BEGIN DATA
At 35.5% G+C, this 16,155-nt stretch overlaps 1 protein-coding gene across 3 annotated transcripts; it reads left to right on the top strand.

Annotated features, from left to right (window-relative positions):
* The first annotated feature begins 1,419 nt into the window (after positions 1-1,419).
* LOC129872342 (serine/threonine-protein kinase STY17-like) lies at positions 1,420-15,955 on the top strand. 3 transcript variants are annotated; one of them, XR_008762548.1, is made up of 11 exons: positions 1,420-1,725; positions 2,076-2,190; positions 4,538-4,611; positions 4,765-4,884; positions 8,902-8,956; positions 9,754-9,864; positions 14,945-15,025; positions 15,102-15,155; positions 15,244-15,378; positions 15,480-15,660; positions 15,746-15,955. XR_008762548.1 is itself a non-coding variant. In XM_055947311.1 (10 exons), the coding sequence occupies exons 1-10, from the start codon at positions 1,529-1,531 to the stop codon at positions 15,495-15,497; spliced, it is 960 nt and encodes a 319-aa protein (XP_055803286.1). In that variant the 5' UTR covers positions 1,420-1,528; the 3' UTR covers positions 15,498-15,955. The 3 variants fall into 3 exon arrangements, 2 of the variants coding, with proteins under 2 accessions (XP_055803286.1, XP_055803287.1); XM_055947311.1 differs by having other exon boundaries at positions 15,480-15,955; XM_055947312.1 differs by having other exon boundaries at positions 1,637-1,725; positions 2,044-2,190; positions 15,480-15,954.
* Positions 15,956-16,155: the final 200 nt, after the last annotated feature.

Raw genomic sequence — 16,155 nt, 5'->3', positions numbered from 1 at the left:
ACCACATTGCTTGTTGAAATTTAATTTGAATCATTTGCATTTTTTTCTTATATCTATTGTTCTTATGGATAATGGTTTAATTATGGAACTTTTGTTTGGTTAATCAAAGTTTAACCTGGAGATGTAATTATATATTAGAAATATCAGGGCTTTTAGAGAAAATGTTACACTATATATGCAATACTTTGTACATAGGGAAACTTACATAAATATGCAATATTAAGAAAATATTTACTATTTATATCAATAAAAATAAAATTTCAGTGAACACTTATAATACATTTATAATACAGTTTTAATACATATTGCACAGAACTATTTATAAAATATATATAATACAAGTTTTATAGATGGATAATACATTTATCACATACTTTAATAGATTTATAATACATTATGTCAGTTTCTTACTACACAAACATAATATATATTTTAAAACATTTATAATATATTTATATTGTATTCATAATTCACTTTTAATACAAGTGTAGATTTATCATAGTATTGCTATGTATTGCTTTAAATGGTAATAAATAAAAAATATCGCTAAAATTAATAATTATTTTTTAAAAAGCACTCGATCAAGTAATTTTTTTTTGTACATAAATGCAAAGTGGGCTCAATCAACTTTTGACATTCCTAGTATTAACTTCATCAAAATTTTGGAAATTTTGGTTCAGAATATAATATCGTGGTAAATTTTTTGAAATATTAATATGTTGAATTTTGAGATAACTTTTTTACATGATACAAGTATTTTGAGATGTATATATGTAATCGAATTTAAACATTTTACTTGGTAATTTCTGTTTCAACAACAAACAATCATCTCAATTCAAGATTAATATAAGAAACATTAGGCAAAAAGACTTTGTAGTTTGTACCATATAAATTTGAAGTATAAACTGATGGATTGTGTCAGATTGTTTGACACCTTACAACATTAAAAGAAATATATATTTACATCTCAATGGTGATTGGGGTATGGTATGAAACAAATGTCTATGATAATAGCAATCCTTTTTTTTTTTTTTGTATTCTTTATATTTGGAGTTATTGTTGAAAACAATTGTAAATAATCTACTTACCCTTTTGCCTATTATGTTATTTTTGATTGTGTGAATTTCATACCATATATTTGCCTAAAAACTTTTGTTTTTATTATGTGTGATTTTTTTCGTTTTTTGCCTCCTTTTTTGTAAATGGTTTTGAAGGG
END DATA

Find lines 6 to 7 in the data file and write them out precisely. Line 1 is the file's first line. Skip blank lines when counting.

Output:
Raw genomic sequence — 16,155 nt, 5'->3', positions numbered from 1 at the left:
ACCACATTGCTTGTTGAAATTTAATTTGAATCATTTGCATTTTTTTCTTATATCTATTGTTCTTATGGATAATGGTTTAATTATGGAACTTTTGTTTGGTTAATCAAAGTTTAACCTGGAGATGTAATTATATATTAGAAATATCAGGGCTTTTAGAGAAAATGTTACACTATATATGCAATACTTTGTACATAGGGAAACTTACATAAATATGCAATATTAAGAAAATATTTACTATTTATATCAATAAAAATAAAATTTCAGTGAACACTTATAATACATTTATAATACAGTTTTAATACATATTGCACAGAACTATTTATAAAATATATATAATACAAGTTTTATAGATGGATAATACATTTATCACATACTTTAATAGATTTATAATACATTATGTCAGTTTCTTACTACACAAACATAATATATATTTTAAAACATTTATAATATATTTATATTGTATTCATAATTCACTTTTAATACAAGTGTAGATTTATCATAGTATTGCTATGTATTGCTTTAAATGGTAATAAATAAAAAATATCGCTAAAATTAATAATTATTTTTTAAAAAGCACTCGATCAAGTAATTTTTTTTTGTACATAAATGCAAAGTGGGCTCAATCAACTTTTGACATTCCTAGTATTAACTTCATCAAAATTTTGGAAATTTTGGTTCAGAATATAATATCGTGGTAAATTTTTTGAAATATTAATATGTTGAATTTTGAGATAACTTTTTTACATGATACAAGTATTTTGAGATGTATATATGTAATCGAATTTAAACATTTTACTTGGTAATTTCTGTTTCAACAACAAACAATCATCTCAATTCAAGATTAATATAAGAAACATTAGGCAAAAAGACTTTGTAGTTTGTACCATATAAATTTGAAGTATAAACTGATGGATTGTGTCAGATTGTTTGACACCTTACAACATTAAAAGAAATATATATTTACATCTCAATGGTGATTGGGGTATGGTATGAAACAAATGTCTATGATAATAGCAATCCTTTTTTTTTTTTTTGTATTCTTTATATTTGGAGTTATTGTTGAAAACAATTGTAAATAATCTACTTACCCTTTTGCCTATTATGTTATTTTTGATTGTGTGAATTTCATACCATATATTTGCCTAAAAACTTTTGTTTTTATTATGTGTGATTTTTTTCGTTTTTTGCCTCCTTTTTTGTAAATGGTTTTGAAGGG